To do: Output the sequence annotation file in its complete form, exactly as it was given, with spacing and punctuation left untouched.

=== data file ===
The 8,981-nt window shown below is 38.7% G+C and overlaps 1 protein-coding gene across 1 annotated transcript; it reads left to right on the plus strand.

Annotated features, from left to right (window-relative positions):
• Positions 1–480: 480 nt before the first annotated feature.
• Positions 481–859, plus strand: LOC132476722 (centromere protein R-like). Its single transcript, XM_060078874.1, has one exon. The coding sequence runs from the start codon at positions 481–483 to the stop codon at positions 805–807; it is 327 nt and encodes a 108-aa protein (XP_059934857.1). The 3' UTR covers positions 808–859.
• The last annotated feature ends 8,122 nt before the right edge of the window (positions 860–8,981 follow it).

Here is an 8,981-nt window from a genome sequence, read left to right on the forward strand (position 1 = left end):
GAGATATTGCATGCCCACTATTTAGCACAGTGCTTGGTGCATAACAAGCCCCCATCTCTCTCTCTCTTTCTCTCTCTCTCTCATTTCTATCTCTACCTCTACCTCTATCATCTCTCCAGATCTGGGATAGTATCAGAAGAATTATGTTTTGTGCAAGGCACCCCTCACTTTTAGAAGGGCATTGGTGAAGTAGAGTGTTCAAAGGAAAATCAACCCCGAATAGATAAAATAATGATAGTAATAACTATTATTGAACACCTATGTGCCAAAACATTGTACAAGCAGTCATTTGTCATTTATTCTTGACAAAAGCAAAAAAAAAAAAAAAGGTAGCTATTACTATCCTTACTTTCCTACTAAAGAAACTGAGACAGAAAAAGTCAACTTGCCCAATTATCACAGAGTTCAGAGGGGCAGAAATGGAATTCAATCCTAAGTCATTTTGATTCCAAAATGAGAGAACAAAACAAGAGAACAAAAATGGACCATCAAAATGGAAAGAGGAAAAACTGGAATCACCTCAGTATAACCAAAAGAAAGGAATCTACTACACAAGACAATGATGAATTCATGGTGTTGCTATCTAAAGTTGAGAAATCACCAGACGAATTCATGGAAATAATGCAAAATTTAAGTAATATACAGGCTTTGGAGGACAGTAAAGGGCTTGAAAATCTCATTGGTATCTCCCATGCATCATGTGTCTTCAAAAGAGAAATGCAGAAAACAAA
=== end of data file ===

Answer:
The 8,981-nt window shown below is 38.7% G+C and overlaps 1 protein-coding gene across 1 annotated transcript; it reads left to right on the plus strand.

Annotated features, from left to right (window-relative positions):
• Positions 1–480: 480 nt before the first annotated feature.
• Positions 481–859, plus strand: LOC132476722 (centromere protein R-like). Its single transcript, XM_060078874.1, has one exon. The coding sequence runs from the start codon at positions 481–483 to the stop codon at positions 805–807; it is 327 nt and encodes a 108-aa protein (XP_059934857.1). The 3' UTR covers positions 808–859.
• The last annotated feature ends 8,122 nt before the right edge of the window (positions 860–8,981 follow it).

Here is an 8,981-nt window from a genome sequence, read left to right on the forward strand (position 1 = left end):
GAGATATTGCATGCCCACTATTTAGCACAGTGCTTGGTGCATAACAAGCCCCCATCTCTCTCTCTCTTTCTCTCTCTCTCTCATTTCTATCTCTACCTCTACCTCTATCATCTCTCCAGATCTGGGATAGTATCAGAAGAATTATGTTTTGTGCAAGGCACCCCTCACTTTTAGAAGGGCATTGGTGAAGTAGAGTGTTCAAAGGAAAATCAACCCCGAATAGATAAAATAATGATAGTAATAACTATTATTGAACACCTATGTGCCAAAACATTGTACAAGCAGTCATTTGTCATTTATTCTTGACAAAAGCAAAAAAAAAAAAAAAGGTAGCTATTACTATCCTTACTTTCCTACTAAAGAAACTGAGACAGAAAAAGTCAACTTGCCCAATTATCACAGAGTTCAGAGGGGCAGAAATGGAATTCAATCCTAAGTCATTTTGATTCCAAAATGAGAGAACAAAACAAGAGAACAAAAATGGACCATCAAAATGGAAAGAGGAAAAACTGGAATCACCTCAGTATAACCAAAAGAAAGGAATCTACTACACAAGACAATGATGAATTCATGGTGTTGCTATCTAAAGTTGAGAAATCACCAGACGAATTCATGGAAATAATGCAAAATTTAAGTAATATACAGGCTTTGGAGGACAGTAAAGGGCTTGAAAATCTCATTGGTATCTCCCATGCATCATGTGTCTTCAAAAGAGAAATGCAGAAAACAAA